Journey (PS3)


I actually played through this game. I know what you’re thinking. It only takes two hours tops to complete a single play-through of this game. What’s the big deal?

First of all, it’s not a JRPG (Japanese Role Playing Game), MMORPG (Massively Multiplayer Online Role Playing Game), or ARPG (Action Role Playing Game). Criticize me all you want, but I like what I like and it’s REALLY RARE for me play a game in any other genre than the ones I like. In addition, I am particularly proud of the fact that I’m generally not susceptible to hype and media brainwashing. I’m always suspicious of claims that games are amazing, especially if it’s an action game or first person shooter game, but when gamers sing accolades about a game that doesn’t contain any real physical violence to speak of, I will pay attention. I honestly don’t know what made me want to try it. In fact, since one of my best friends kept raving about it, I really didn’t want to play it. He and I almost never love the same games, so if he loved it, I’d probably hate it. (Seriously, I can only think of four other games that we both love: Xenogears, FEZ, FFXI, and FFXIV:ARR. There are probably more, but I can’t really think of them, so you get the idea.)

I mentioned in my first impression post about this game that the multiplayer aspect of it really stressed me out. So much so that I had to quit playing. Since I hadn’t completely figured out how to play, the pressure to perform adequately with other players was overwhelming. The next day, I explained this experience to my friend and he helped me out a little by explaining what the circle button did (sing) and how I could use this to interact with the game. Armed with my new knowledge, I sat down with the intention of completing the game. Instead of dreading the appearance of other players, I was now looking forward to it.

I had a friend throughout the majority of the rest of my playthrough. The inability to directly communicate with the other players forced me to really think about how to cooperate with them. I felt like I was interacting with another being from another world where our only mode of communication was through action or gestures. The new age music throughout the game only served to reinforce that feeling. It is said that actions speak louder than words and if this game does anything, it proves that. I often felt more connected to my silent partner on the screen than I do in games like World of Warcraft, where I can talk or type to the people I’m playing with.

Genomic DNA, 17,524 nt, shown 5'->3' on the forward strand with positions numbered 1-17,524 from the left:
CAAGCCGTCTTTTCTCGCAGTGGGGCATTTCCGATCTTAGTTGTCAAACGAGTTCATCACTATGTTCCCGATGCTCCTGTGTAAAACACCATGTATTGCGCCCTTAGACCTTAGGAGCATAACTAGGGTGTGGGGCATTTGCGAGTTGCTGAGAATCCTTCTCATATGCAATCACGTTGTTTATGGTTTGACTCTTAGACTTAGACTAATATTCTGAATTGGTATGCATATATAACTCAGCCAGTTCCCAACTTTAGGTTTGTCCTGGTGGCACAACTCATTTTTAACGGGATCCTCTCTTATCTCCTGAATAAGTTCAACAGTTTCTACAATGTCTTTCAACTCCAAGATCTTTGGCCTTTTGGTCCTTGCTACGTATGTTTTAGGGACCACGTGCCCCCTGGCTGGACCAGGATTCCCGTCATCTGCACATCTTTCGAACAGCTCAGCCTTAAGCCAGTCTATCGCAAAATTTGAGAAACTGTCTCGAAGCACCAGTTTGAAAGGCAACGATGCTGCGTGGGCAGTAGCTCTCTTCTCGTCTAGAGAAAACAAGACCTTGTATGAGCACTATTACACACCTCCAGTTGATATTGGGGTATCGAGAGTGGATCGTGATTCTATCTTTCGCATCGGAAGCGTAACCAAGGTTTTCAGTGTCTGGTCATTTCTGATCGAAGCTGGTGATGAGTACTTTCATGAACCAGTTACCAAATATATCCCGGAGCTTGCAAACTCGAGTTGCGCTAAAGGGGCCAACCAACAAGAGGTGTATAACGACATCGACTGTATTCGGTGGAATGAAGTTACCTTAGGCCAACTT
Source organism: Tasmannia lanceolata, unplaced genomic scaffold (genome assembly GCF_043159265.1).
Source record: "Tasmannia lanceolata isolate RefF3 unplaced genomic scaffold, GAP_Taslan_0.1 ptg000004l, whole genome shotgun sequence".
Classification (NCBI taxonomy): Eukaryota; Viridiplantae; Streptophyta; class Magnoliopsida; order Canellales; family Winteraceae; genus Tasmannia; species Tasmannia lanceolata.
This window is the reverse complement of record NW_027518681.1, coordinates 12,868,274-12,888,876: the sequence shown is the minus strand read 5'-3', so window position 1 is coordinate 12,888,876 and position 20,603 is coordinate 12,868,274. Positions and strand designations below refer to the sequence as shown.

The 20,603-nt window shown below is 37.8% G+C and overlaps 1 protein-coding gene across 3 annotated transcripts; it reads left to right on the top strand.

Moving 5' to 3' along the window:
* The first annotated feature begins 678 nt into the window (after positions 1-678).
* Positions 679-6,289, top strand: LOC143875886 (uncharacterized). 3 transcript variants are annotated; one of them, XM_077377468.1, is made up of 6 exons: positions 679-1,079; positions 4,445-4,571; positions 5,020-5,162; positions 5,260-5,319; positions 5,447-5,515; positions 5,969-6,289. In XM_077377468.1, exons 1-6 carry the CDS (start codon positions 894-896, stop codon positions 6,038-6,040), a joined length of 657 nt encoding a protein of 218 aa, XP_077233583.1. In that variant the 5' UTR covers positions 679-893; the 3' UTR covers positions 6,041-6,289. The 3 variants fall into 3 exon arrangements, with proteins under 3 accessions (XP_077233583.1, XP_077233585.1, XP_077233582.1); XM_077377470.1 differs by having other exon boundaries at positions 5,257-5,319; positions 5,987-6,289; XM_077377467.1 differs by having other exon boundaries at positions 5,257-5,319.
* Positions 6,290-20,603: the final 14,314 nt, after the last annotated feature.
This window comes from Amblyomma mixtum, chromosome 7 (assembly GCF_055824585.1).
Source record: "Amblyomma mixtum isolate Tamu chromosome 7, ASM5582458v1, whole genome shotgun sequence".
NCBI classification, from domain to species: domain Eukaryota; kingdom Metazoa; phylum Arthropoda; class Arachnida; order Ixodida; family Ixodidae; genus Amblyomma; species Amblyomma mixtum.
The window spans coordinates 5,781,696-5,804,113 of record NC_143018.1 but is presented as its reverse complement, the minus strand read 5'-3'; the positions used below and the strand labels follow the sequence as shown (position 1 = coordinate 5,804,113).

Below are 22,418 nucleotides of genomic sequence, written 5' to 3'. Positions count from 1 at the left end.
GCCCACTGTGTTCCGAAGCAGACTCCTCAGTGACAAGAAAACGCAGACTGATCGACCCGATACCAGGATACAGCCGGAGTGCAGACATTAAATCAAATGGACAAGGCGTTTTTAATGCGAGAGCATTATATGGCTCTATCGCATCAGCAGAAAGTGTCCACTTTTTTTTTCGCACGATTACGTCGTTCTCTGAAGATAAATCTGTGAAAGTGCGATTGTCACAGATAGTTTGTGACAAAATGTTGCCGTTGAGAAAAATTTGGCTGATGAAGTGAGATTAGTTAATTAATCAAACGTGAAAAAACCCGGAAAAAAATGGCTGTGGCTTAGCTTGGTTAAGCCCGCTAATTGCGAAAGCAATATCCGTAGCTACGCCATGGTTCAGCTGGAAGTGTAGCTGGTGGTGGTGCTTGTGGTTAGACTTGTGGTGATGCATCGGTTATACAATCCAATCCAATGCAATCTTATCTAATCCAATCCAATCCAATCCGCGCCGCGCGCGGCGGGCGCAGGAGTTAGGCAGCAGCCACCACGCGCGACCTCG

So it stands to reason, then, that when I was alone, I felt VERY alone. I never felt lost per se because the goal was almost always in front of me, but the feeling that I had to overcome obstacles alone was unmistakable. People who play this game often compare it to the journey of life with a spiritual ascension at the end of it. I think this is a good analogy. Sometimes you have help during challenging times and other times you feel very alone. One of the times in the game that I was alone was in the “underwater” level with the seaweed and the monsters. With no other player to follow or work together with, along with the dark colors of the environment, that level was dismal and terrifying. The other part of the game where I was alone was during part of my climb up the snow-pelted mountain. Thankfully, I wasn’t alone for entire climb, just part of it. In fact, the game mechanic that impressed me the most in this game was during the time that another player and I were trudging up the mountain. We shared body heat. If we walked close together, we weren’t quite as frozen and had slightly better freedom of movement. If we moved apart, we slowed down considerably because of the lack of body heat. Ultimately we both got pelted by a flying monster and were sent flying in different directions, so I had to journey to the summit alone. How I craved another person’s body heat at that point!

The final level of ascension was amazing. It was like having one of those dreams where you’re just flying through the cosmos, able to go anywhere, see everything, and do anything. I didn’t want it to end. I am looking forward to playing through this game again. I’m pretty sure that multiple playthroughs will be unique experiences since you never know what kind of person you’ll be paired with or when you’ll be alone. Maybe I’ll get a partner during that scary underwater place next time. I can only hope…


One thought on “Journey (PS3)

  1. I’m trolling your blog because it is super cute and I love finding people that have similar interests than me. I love that we are able to be more open about our fandoms! I loved journey. If there was a word stronger than love then I would use that. I think the visuals, the ability to tell an amazing story without words. We are actually banking on introducing our son (he’s 9 months old) to his own gaming experiences with this game. i’m so glad you enjoyed it!!

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